Cassandra has moved. Ugo Bardi publishes now on a new site called "The Seneca Effect."

Monday, June 20, 2016

The end of the "population problem"? Another Seneca cliff in our future



Image from "National Geographic"


If the demographic projections by the United Nations will turn out to be true, the world population should reach over 11 billion people by 2100. Some think that it will be a disaster, others see it as a good thing as it would bring more economic growth. But is it really possible to reach such numbers? Can we really think that women would be so stupid to continue making children even in the midst of the crisis caused by declining natural resources and worsening ecosystem disruption? (unless the Pope himself were to tell them to stop)?

Yet, some models tell us the human population could keep increasing even after the collapse of the world's economy. There exists something called the "demographic transition" and it is a historical observation that may be extrapolated into the future. The data show a sort of "U-shaped fertility curve" that makes the poor and the very rich to be more fertile than those who are in the middle. When applied to the scenarios of "The Limits to Growth" of 1972, this idea generated a curious behavior, with the impoverishment of the population causing an increase in the birthrate that causes the population to continue increasing for a few decades after the collapse.




But, as it is always the case, extrapolating past trends into the future is extremely dangerous. In particular, it is at least improbable that the post-collapse world will be like running the same movie in reverse. The demographic transition has been observed to occur in growing economies, it won't simply change sign and reverse itself in contracting economies. To see how it works we can look at the demographic trends in Russia.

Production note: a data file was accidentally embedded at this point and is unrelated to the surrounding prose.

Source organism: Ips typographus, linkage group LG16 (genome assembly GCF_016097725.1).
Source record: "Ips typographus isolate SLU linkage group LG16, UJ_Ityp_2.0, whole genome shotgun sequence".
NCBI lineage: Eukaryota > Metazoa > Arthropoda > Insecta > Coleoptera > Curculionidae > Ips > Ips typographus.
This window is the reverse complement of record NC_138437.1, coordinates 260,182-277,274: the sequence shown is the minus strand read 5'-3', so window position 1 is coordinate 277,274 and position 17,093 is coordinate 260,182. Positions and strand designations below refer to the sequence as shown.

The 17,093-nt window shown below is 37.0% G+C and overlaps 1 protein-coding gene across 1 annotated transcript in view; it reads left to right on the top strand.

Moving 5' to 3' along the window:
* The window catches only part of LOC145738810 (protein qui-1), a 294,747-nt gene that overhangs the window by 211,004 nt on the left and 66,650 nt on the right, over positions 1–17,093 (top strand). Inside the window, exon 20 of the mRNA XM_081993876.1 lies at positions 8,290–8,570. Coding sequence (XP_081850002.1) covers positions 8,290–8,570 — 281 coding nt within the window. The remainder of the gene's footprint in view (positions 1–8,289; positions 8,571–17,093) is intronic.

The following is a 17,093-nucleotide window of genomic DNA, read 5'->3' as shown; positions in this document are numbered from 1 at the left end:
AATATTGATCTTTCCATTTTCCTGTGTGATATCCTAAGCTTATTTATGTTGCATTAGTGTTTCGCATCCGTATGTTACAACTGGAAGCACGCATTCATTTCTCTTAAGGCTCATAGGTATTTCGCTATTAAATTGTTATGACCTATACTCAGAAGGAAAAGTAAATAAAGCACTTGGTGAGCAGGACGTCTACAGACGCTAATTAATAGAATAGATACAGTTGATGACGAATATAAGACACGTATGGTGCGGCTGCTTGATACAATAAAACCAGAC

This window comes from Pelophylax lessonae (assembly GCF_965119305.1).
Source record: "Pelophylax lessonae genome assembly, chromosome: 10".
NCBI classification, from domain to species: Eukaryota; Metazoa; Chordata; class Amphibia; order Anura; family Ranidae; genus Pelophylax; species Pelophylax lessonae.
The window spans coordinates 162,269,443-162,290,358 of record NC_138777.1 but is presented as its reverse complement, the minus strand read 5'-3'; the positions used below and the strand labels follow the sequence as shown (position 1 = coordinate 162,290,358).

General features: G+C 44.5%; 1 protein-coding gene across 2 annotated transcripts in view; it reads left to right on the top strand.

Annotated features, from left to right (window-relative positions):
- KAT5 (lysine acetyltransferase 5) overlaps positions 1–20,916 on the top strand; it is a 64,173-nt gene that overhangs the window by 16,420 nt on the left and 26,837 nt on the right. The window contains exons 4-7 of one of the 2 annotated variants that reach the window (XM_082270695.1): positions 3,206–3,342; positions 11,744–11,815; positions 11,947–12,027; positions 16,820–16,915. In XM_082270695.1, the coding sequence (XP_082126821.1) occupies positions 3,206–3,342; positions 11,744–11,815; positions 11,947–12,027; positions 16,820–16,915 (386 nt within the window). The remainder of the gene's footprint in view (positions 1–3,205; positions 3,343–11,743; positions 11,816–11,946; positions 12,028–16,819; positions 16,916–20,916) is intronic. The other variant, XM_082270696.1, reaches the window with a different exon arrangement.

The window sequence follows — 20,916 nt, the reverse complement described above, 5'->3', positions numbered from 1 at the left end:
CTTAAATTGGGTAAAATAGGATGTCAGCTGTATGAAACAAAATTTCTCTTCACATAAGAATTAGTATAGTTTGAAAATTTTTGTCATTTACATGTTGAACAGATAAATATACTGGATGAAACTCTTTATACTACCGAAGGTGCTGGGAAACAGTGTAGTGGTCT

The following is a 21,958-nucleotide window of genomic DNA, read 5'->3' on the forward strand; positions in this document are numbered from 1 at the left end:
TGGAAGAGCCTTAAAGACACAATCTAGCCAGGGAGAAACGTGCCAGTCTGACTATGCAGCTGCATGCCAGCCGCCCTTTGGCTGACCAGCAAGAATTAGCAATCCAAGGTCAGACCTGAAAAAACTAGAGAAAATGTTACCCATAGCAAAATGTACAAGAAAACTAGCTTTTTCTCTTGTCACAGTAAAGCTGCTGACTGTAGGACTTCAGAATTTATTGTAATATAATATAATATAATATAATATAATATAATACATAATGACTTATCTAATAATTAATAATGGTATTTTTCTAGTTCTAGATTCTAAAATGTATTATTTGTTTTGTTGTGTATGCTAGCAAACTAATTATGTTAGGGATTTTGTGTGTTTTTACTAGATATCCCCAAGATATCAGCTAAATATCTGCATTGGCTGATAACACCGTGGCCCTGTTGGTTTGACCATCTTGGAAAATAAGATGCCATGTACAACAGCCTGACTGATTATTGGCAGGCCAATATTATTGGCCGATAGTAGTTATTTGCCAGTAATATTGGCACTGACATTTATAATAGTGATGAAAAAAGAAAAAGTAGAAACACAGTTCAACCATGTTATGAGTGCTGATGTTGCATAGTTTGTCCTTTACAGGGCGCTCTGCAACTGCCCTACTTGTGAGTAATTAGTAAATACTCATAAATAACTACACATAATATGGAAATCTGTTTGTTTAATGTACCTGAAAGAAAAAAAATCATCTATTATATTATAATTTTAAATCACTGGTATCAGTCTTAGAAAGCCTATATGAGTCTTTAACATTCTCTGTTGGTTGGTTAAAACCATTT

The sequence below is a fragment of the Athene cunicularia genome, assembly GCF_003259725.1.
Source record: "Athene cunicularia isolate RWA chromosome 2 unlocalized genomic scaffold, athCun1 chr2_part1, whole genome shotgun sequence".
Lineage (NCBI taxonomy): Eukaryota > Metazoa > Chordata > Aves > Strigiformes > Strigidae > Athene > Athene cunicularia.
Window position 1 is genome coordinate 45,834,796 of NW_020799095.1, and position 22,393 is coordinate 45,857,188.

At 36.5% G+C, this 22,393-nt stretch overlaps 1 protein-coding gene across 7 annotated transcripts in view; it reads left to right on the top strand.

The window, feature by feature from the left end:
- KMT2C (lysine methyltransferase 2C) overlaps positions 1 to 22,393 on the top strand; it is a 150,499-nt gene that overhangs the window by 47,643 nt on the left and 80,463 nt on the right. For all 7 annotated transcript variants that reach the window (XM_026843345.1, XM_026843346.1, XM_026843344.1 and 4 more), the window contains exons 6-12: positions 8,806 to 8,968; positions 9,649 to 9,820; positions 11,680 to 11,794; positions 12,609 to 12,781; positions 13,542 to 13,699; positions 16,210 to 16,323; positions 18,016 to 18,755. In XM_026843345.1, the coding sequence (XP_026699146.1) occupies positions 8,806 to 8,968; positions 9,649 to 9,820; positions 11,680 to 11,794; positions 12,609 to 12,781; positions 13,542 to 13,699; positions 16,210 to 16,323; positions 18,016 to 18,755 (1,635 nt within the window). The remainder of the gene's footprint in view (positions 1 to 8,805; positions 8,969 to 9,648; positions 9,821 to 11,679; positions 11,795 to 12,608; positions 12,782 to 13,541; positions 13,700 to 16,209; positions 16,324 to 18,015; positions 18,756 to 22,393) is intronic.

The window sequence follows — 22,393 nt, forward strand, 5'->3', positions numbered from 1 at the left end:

The increase in the death rate among Russians was not compensated by an increase in birth rates, as the demographic transition model would say. Russian women and Russian families reacted to a difficult situation by postponing or avoiding to generate new children, correctly understanding that these children would face very hard times and that it would have been impossible for their families to support them. Note the rapid collapse of birthrathes, a true "Seneca Cliff."

Now, I have a highly positive opinion of the intelligence of Russian people and, in particular, of Russian women. But I just can't think that people in other regions of the world would behave very differently. Those who maintain that people will make more children as they become poorer seem to assume that most people, and women in particular, are not more intelligent than an average rabbit. But, as it is always the case, extrapolating past trends into the future is extremely dangerous. While is true that most people are not very effective at the task of acting in order to benefit humankind as a whole, most people are perfectly able to understand what's good for themselves and their immediate families. And, in times of trouble, they normally react by planning in order to optimize the number of their surviving offspring. Humans apply what's called the "K-strategy" in reproduction: they concentrate the resources available on fewer children in order to maximize their probability of success.

Of course, we are dealing with phenomena of which we know little. After that the world's economy peaks, all the bets are off. But it may not be a coincidence that whole regions of the world, such as Southern Europe have started a population decline, despite having traditionally been demographically active. Among these GreeceItaly, Spain, and Portugal. Outside Europe, Japan has also started to decline, inverting a tendency of growth that had been ongoing from the 1920s. It is not yet possible to say if these inversions are to be understood as long-term trends. But, if this is the case, they are evidence that an economic crisis has nearly immediate effects on population.

A global population decline would have at least a positive effect in the sense that it would reduce the threat of climate change and the pressure on the ecosystem. But it may turn out to be a disaster if we enter the rapidly descending slope that I called the "Seneca Cliff". Will that lead to the "near term human extinction" that some think as a likely future? It cannot be excluded, but it is also true that there may be life on the other side of the cliff if we are smart enough to understand the future. It is up to us to prepare for it.







Who

Ugo Bardi is a member of the Club of Rome, faculty member of the University of Florence, and the author of "Extracted" (Chelsea Green 2014), "The Seneca Effect" (Springer 2017), and Before the Collapse (Springer 2019)